Chester Career College, a for-profit college in Richmond, Va., has agreed to pay $5 million in a class-action settlement filed by eight former students who said the training they received was a sham. The agreement, which has been approved in the U.S. District Court for the Eastern District of Virginia, settles claims that the college, formerly known as Richmond School of Health and Technology, targeted minorities for enrollment and did not provide them an adequate education. The complaint, filed in 2011, also estimated that the college has received approximately $5 million a year in federal student loan programs. The sad truth is actually that in effect the federal government funded the school’s scheme. More than 4,000 former students may be eligible to receive funds from the settlement, according to reports.
In addition to $5 million in monetary relief, the settlement provides for continued reporting by the School regarding its students’ success and career placement. These measures will improve and strengthen the School as it continues its mission of educating, graduating and assisting in the employment of hundreds of students in various medical fields in and around Richmond. A website for the college provides program information for several health-related fields, including nursing, radiology and medical billing.
The complaint described a pattern of behavior in which the college encourages students to take out federal loans, and then fails to provide adequate training. The college advertised on the BET (Black Entertainment Television) channel and other programming that reaches predominantly African-American audiences. Sade Battle, one of the eight lead Plaintiffs, said she was talked into joining a program for community home health care workers, but was never taught basic skills such as how to change catheters and make beds. She eventually withdrew from the program and later defaulted on her loans. The court awarded her $10,000 plus reimbursement of more than $16,000 to cover loans and other expenses.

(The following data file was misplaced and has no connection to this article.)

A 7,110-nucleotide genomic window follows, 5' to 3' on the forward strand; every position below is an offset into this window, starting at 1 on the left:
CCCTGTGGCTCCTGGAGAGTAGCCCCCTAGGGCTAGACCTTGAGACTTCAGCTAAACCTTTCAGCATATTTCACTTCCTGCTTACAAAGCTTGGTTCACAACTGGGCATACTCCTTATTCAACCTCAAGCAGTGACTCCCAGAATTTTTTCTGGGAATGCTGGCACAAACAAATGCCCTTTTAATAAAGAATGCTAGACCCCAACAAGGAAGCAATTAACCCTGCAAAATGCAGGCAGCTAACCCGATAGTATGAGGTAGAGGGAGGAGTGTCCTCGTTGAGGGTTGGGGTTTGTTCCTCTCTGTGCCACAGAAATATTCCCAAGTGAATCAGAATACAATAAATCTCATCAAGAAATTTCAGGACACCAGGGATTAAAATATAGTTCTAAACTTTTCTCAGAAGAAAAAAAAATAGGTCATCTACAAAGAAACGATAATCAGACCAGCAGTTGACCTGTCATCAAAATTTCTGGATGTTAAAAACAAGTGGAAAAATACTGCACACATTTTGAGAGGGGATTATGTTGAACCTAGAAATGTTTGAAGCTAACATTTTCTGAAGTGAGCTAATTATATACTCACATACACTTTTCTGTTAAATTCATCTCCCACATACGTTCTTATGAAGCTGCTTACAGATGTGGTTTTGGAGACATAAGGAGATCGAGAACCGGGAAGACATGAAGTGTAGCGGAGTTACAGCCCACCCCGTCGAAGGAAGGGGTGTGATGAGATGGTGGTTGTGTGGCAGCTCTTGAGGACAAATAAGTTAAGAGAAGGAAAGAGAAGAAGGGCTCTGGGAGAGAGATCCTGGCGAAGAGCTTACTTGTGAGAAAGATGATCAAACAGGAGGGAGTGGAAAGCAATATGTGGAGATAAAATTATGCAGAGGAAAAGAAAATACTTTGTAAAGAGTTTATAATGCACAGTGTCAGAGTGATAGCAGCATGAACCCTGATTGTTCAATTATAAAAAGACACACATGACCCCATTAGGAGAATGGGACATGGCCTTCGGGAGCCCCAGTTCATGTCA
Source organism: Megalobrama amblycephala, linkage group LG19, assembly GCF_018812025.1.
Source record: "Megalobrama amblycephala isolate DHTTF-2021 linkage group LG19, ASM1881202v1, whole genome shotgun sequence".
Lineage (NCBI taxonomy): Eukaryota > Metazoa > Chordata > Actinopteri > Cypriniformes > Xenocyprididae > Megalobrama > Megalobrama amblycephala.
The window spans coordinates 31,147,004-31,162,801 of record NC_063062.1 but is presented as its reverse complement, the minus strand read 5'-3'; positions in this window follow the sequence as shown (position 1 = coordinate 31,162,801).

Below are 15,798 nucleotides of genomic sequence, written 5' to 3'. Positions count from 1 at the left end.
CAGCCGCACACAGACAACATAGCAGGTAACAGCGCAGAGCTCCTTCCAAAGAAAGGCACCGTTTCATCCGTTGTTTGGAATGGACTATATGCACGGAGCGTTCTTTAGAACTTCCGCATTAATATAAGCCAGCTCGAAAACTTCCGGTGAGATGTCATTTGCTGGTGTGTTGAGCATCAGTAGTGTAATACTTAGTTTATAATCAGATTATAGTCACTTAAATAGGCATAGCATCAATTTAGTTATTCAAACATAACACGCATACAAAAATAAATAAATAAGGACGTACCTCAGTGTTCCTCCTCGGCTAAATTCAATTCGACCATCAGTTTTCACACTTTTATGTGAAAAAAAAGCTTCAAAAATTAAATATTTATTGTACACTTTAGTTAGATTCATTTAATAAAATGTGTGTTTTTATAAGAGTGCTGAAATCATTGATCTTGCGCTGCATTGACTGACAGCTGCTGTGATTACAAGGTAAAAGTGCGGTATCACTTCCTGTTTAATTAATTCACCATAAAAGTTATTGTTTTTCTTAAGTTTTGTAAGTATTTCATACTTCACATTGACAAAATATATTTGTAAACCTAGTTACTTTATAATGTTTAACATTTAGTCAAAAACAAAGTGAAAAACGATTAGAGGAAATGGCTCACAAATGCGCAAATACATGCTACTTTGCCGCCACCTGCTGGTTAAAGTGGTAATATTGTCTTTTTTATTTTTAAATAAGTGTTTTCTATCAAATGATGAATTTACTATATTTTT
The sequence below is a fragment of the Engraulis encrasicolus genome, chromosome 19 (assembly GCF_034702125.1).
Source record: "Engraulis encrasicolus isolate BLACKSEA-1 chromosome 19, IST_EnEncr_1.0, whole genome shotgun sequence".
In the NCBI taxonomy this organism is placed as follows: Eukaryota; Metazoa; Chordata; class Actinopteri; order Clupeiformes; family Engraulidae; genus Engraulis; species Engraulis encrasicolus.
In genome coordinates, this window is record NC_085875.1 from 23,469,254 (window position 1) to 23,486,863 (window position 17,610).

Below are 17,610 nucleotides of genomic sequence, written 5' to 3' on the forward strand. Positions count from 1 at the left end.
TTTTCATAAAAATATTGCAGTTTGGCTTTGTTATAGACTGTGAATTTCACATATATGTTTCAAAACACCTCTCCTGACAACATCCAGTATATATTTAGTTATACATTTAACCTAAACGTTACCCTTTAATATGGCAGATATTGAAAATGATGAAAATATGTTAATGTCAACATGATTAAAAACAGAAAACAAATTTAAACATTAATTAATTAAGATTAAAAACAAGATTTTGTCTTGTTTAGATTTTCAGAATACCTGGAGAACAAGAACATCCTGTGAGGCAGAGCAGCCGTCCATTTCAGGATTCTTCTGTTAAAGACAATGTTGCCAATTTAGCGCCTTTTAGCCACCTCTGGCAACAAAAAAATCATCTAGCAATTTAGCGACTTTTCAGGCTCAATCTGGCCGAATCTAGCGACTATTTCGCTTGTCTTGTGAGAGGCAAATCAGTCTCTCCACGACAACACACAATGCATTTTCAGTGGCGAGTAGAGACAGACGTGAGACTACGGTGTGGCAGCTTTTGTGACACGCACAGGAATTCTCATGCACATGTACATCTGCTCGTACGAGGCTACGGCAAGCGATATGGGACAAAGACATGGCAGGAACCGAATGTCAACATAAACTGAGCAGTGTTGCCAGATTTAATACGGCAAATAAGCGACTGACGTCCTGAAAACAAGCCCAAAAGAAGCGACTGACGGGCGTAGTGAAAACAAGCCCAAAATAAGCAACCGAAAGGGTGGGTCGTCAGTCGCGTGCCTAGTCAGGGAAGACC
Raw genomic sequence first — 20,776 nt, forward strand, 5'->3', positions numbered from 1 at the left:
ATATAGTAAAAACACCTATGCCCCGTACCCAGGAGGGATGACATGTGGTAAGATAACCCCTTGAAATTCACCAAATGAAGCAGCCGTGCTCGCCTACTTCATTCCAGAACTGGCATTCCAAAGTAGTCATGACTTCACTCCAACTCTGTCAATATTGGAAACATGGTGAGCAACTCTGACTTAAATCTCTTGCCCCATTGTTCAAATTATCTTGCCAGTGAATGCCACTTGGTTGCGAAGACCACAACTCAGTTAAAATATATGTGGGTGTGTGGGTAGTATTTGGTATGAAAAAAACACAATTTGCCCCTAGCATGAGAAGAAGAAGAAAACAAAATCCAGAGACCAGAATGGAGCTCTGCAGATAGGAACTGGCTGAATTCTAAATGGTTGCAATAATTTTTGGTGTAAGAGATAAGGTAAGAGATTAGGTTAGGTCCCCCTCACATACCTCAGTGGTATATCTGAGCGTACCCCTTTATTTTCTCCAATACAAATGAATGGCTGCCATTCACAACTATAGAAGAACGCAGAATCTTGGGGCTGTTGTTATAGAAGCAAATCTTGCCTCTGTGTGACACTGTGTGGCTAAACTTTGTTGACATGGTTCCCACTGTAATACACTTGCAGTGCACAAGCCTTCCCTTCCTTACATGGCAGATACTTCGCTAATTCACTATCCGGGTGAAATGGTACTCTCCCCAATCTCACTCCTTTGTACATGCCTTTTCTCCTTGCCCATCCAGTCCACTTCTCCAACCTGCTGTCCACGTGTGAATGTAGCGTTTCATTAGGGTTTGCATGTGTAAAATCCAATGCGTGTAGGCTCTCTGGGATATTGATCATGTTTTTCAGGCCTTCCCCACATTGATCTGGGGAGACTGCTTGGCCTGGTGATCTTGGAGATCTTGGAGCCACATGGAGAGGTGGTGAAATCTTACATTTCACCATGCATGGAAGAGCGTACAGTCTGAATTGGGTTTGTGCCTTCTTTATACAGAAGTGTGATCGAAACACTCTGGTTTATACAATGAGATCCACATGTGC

It was reported that a number of former employees said the school engaged in “dishonest” and “fraudulent” practices. For example, one instructor described practices such as “falsifying loan applications and changing grades to keep failing students in school.” A 2012 Senate investigation found similar practices across the for-profit education industry, costing taxpayers more than $30 billion. That investigation found for-profit colleges educate about 10 percent of college students and account for nearly half of student-loan defaults. That’s not a good ratio and those schools must be held accountable. John Relman, a lawyer with Relman, Dane & Colfax, based in Washington, D.C., represented the plaintiffs in the case and he did a very good job.
Source: USA Today
Contact us today for a free legal consultation with an experienced attorney.
Fields marked *may be required for submission.
If you would like to subscribe to the Jere Beasley Report digital edition, simply visit our Subscriptions page and provide the necessary information or call us at 800-898-2034.
Attorney Advertising - Prior results do not guarantee a similar outcome.